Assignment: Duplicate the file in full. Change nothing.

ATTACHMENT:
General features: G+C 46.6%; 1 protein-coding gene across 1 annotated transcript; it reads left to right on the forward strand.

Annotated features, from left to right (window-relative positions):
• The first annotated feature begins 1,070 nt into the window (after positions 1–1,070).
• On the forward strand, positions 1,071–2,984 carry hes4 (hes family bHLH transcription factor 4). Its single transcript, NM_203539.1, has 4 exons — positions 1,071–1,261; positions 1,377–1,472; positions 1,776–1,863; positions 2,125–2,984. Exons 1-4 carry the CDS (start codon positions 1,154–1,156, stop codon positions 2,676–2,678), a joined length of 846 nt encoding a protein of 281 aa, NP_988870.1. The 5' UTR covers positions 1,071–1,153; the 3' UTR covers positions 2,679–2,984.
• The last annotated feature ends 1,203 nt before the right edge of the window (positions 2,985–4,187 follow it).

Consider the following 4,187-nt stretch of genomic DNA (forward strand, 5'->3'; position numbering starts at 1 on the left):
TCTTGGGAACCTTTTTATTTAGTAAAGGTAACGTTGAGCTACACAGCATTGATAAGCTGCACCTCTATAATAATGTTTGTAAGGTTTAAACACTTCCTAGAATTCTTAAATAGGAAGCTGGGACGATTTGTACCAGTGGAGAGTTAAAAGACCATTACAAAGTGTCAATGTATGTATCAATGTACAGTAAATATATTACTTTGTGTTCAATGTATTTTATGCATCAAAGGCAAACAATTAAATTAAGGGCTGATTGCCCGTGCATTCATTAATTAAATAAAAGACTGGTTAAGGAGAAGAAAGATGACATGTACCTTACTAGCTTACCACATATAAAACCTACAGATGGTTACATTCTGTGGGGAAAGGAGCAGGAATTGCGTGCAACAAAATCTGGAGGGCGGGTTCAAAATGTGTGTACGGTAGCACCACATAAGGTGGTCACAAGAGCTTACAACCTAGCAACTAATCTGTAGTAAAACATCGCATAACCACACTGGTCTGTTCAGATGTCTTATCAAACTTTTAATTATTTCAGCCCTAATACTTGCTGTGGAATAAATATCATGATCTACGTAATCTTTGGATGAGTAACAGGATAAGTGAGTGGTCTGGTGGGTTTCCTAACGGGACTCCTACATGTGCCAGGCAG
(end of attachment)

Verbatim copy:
General features: G+C 46.6%; 1 protein-coding gene across 1 annotated transcript; it reads left to right on the forward strand.

Annotated features, from left to right (window-relative positions):
• The first annotated feature begins 1,070 nt into the window (after positions 1–1,070).
• On the forward strand, positions 1,071–2,984 carry hes4 (hes family bHLH transcription factor 4). Its single transcript, NM_203539.1, has 4 exons — positions 1,071–1,261; positions 1,377–1,472; positions 1,776–1,863; positions 2,125–2,984. Exons 1-4 carry the CDS (start codon positions 1,154–1,156, stop codon positions 2,676–2,678), a joined length of 846 nt encoding a protein of 281 aa, NP_988870.1. The 5' UTR covers positions 1,071–1,153; the 3' UTR covers positions 2,679–2,984.
• The last annotated feature ends 1,203 nt before the right edge of the window (positions 2,985–4,187 follow it).

Consider the following 4,187-nt stretch of genomic DNA (forward strand, 5'->3'; position numbering starts at 1 on the left):
TCTTGGGAACCTTTTTATTTAGTAAAGGTAACGTTGAGCTACACAGCATTGATAAGCTGCACCTCTATAATAATGTTTGTAAGGTTTAAACACTTCCTAGAATTCTTAAATAGGAAGCTGGGACGATTTGTACCAGTGGAGAGTTAAAAGACCATTACAAAGTGTCAATGTATGTATCAATGTACAGTAAATATATTACTTTGTGTTCAATGTATTTTATGCATCAAAGGCAAACAATTAAATTAAGGGCTGATTGCCCGTGCATTCATTAATTAAATAAAAGACTGGTTAAGGAGAAGAAAGATGACATGTACCTTACTAGCTTACCACATATAAAACCTACAGATGGTTACATTCTGTGGGGAAAGGAGCAGGAATTGCGTGCAACAAAATCTGGAGGGCGGGTTCAAAATGTGTGTACGGTAGCACCACATAAGGTGGTCACAAGAGCTTACAACCTAGCAACTAATCTGTAGTAAAACATCGCATAACCACACTGGTCTGTTCAGATGTCTTATCAAACTTTTAATTATTTCAGCCCTAATACTTGCTGTGGAATAAATATCATGATCTACGTAATCTTTGGATGAGTAACAGGATAAGTGAGTGGTCTGGTGGGTTTCCTAACGGGACTCCTACATGTGCCAGGCAG